Editorials

What should be done about mephedrone?

BMJ 2010; 340 doi: http://dx.doi.org/10.1136/bmj.c1605 (Published 24 March 2010) Cite this as: BMJ 2010;340:c1605

This article has a correction. Please see:

  1. Adam R Winstock, senior lecturer in addiction psychiatry 1,
  2. John Marsden, reader in addiction psychology1,
  3. Luke Mitcheson, consultant clinical psychologist2
  1. 1Institute of Psychiatry, King’s College London, London SE5 8AF
  2. 2South London and Maudsley NHS Trust, London SE5 8AZ
  1. adam.winstock{at}kcl.ac.uk

    We should focus on crafting the most effective public health response

    The recent deaths of two young men who are thought to have taken the β keto-amphetamine stimulant mephedrone (4-methylmethcathinone) have prompted urgent calls for the drug to be banned. As we write, there is no certainty that mephedrone caused these two deaths, but it may be implicated. Amphetamine-type stimulants are known to cause about 100, mostly accidental, deaths a year in the United Kingdom.1 Stimulant related deaths typically result from a sympathomimetic toxidrome—a constellation of symptoms and signs that can be seen with excessive consumption of stimulant type drugs—accompanied by cardiac conduction problems, cerebral haemorrhage, and sometimes hyperpyrexia. Other drugs and alcohol are commonly used at the same time,1 and may have been in the latest cases. Most drug related deaths (about 1100 cases a year in the UK) involve one or more central nervous system depressants—including opioids, alcohol, and sedatives—at doses that cause respiratory depression.2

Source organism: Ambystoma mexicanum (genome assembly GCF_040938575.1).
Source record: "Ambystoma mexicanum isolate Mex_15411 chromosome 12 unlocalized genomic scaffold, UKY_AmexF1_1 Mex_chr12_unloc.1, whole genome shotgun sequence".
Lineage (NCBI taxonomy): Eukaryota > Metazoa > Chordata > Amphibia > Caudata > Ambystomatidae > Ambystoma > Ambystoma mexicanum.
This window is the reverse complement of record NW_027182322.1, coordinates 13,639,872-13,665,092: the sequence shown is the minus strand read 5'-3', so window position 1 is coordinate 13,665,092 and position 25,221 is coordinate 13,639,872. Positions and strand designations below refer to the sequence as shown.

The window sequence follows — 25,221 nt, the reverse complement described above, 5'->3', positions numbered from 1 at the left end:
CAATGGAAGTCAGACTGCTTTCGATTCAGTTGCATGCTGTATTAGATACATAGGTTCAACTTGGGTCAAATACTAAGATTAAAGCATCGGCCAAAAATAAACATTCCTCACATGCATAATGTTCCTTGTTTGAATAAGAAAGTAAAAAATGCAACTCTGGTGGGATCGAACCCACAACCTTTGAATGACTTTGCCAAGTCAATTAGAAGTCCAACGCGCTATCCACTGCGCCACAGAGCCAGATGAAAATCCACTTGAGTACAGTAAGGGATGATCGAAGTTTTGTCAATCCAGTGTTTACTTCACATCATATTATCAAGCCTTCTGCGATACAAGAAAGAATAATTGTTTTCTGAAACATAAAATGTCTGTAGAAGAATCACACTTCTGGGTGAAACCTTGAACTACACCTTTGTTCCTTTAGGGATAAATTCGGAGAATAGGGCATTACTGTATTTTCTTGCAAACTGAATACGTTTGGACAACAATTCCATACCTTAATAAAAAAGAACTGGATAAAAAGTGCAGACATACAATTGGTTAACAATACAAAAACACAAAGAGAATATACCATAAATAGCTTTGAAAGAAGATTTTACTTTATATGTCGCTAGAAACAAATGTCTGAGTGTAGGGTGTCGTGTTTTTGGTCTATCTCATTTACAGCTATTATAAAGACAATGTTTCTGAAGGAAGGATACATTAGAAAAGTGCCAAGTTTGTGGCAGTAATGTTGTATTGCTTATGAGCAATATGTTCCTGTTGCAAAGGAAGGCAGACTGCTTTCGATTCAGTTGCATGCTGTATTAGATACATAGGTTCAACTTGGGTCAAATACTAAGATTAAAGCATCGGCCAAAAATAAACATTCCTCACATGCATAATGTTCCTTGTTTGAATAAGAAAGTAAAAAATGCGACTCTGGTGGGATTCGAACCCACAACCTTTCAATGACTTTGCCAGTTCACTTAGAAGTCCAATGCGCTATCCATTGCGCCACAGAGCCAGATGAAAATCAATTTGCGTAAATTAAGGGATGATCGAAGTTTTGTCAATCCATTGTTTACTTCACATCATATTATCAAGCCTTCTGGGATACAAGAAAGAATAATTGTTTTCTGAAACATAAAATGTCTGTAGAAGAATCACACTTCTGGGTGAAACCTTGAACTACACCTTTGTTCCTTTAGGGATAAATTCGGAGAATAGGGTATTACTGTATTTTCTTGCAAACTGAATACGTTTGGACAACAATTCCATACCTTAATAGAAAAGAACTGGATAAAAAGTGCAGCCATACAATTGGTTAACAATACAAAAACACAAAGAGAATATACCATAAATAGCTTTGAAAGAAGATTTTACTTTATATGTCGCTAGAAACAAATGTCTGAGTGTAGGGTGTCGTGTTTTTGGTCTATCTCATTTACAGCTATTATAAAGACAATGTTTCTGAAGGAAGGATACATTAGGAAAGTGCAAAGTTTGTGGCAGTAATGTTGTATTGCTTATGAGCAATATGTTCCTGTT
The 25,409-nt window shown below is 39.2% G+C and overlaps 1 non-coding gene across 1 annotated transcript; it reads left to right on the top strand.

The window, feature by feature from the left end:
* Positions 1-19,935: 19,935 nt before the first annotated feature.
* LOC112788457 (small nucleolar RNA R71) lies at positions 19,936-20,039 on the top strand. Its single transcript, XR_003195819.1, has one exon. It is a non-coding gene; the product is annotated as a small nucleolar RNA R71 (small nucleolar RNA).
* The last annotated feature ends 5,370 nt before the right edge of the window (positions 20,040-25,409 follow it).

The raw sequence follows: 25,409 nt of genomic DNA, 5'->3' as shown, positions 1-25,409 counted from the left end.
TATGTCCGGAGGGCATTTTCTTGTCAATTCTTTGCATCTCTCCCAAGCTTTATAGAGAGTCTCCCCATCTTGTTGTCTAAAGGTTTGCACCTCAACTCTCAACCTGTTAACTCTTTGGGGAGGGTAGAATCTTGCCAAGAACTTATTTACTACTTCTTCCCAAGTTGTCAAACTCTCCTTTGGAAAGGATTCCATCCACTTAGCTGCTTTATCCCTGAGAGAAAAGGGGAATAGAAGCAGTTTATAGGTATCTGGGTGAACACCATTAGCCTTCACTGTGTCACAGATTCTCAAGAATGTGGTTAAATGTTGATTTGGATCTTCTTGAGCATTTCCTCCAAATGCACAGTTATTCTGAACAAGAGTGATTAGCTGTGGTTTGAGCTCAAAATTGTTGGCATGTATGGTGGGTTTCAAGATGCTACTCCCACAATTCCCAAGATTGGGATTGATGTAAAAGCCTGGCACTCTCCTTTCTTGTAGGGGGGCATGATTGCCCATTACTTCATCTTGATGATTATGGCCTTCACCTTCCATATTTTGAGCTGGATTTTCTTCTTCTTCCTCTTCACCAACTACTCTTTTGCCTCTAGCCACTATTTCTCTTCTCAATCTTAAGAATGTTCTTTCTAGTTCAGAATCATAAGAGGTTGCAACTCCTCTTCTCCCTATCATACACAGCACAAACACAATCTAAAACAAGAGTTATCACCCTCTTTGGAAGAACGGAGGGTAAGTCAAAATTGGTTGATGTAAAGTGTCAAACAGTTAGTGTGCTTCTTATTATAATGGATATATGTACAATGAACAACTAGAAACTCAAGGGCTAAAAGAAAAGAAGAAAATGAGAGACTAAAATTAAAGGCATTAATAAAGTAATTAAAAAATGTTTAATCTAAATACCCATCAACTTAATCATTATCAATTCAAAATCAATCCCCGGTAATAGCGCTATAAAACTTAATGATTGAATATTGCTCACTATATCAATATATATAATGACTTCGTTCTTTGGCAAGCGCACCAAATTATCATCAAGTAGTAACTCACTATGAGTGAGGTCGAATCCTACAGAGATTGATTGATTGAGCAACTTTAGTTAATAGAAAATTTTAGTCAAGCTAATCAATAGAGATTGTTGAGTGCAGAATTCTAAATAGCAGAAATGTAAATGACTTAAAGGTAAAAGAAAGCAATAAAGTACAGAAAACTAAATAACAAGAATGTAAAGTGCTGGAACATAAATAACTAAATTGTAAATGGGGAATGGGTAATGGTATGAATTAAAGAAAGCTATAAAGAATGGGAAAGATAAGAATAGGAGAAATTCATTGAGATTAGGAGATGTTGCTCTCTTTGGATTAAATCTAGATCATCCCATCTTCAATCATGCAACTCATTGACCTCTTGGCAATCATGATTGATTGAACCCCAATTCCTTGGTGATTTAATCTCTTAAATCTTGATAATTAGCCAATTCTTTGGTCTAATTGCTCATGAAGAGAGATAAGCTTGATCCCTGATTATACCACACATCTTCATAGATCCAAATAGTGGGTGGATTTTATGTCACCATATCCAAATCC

Almost unheard of two years ago, mephedrone—colloquially known as “Miaow,” “4-MMC,” “Meph,” and “TopCat”—has grown quickly in popularity and is now widely available for purchase online. So called “legal highs” have been available for decades, but recently web based marketing has facilitated their profitable sale. It is hard to determine the risks of mephedrone with any accuracy because its toxicity and metabolism are still largely unknown, unlike other stimulant drugs such as cocaine and ecstasy (3,4 methylenedioxymethamphetamine).

    Mephedrone is a synthetic stimulant that is chemically related to cathinone, the psychoactive chemical class present in the khat plant.3 It is usually sold as a white crystalline or off-white-yellow powder (as a hydrochloride salt) for about £10 (€11; $15) per gram. Consumption is usually oral or intranasal and rarely by injection. Sellers avoid attracting the attention of regulatory bodies by labelling the substance “not for human consumption,”4 which means that no advice on safer use and dosing is provided.